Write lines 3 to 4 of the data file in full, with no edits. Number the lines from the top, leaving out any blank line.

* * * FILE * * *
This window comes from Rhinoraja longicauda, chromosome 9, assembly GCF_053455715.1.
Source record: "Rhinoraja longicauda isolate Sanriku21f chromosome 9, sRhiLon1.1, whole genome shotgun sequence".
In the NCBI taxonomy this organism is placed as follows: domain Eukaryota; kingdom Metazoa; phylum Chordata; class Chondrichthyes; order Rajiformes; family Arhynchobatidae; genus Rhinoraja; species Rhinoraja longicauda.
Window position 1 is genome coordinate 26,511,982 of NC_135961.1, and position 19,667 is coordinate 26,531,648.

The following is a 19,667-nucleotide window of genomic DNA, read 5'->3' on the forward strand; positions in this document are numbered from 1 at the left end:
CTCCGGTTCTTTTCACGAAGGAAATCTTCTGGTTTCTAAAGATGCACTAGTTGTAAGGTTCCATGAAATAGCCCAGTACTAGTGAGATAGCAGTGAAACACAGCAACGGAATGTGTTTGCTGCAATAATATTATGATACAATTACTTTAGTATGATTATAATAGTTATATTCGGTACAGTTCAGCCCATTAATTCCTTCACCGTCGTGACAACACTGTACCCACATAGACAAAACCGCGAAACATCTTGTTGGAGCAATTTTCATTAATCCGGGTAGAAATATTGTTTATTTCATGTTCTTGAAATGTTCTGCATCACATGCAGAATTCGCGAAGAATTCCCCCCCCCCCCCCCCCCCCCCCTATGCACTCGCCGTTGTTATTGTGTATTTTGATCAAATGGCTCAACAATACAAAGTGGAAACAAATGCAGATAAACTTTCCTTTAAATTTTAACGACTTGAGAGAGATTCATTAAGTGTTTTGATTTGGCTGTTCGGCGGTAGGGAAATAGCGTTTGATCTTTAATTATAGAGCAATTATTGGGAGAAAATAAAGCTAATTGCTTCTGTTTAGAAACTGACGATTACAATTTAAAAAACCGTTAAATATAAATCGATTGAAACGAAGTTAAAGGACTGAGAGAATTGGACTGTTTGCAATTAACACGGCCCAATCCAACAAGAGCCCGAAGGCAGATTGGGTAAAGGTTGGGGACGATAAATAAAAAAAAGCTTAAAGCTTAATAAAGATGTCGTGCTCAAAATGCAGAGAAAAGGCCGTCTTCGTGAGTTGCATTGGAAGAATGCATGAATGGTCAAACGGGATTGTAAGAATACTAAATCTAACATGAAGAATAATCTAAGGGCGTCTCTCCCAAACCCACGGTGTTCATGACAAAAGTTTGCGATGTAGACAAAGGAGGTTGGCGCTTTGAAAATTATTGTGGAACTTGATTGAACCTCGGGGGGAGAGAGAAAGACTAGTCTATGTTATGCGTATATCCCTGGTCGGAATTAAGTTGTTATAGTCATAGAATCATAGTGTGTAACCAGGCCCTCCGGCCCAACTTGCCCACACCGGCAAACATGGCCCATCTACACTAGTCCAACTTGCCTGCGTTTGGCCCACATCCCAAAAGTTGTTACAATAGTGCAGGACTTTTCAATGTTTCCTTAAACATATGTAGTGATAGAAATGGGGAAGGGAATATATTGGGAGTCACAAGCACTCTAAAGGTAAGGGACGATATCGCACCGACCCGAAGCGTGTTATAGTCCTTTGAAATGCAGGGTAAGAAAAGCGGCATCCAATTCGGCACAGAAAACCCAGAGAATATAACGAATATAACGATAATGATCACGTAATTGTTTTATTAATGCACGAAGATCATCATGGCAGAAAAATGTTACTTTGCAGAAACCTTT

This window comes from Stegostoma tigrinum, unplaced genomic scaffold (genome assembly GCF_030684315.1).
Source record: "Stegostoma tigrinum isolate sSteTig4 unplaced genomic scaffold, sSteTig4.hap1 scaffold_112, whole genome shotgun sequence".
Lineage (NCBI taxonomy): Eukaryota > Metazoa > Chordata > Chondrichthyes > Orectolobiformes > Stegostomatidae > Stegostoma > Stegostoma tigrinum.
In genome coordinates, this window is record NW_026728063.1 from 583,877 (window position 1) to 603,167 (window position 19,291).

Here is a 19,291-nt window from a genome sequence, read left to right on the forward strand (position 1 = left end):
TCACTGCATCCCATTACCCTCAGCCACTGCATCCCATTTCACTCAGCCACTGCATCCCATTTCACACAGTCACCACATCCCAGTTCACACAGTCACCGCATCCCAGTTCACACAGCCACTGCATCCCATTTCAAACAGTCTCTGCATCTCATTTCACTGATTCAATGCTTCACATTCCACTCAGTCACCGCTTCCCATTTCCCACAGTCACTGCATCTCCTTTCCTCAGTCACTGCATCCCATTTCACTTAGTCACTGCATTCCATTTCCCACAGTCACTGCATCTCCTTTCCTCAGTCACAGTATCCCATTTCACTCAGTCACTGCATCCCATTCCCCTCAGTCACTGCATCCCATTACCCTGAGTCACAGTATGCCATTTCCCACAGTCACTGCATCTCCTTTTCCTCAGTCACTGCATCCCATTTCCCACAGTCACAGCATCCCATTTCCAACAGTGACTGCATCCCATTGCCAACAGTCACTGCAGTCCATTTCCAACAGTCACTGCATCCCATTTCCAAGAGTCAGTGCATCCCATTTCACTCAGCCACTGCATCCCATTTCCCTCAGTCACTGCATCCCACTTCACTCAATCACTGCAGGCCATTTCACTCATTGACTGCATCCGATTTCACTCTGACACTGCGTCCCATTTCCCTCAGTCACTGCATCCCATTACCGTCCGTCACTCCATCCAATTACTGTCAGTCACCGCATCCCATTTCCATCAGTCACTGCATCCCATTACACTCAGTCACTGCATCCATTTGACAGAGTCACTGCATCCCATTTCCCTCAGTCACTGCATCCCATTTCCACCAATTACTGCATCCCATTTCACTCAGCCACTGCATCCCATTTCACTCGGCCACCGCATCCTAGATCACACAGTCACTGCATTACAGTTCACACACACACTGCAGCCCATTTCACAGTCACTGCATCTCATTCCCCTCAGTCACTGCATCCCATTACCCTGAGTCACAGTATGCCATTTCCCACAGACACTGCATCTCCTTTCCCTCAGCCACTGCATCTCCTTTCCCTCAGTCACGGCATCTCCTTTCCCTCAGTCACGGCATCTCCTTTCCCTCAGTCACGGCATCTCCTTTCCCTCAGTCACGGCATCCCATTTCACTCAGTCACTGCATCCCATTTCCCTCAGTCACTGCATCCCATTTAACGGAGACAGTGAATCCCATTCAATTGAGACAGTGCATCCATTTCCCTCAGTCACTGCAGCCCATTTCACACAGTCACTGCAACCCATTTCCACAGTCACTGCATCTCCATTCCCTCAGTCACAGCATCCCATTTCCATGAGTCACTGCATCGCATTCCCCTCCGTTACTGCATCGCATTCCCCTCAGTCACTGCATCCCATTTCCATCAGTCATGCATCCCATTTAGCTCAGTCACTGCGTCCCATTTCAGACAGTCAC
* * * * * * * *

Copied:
In the NCBI taxonomy this organism is placed as follows: domain Eukaryota; kingdom Metazoa; phylum Chordata; class Chondrichthyes; order Rajiformes; family Arhynchobatidae; genus Rhinoraja; species Rhinoraja longicauda.
Window position 1 is genome coordinate 26,511,982 of NC_135961.1, and position 19,667 is coordinate 26,531,648.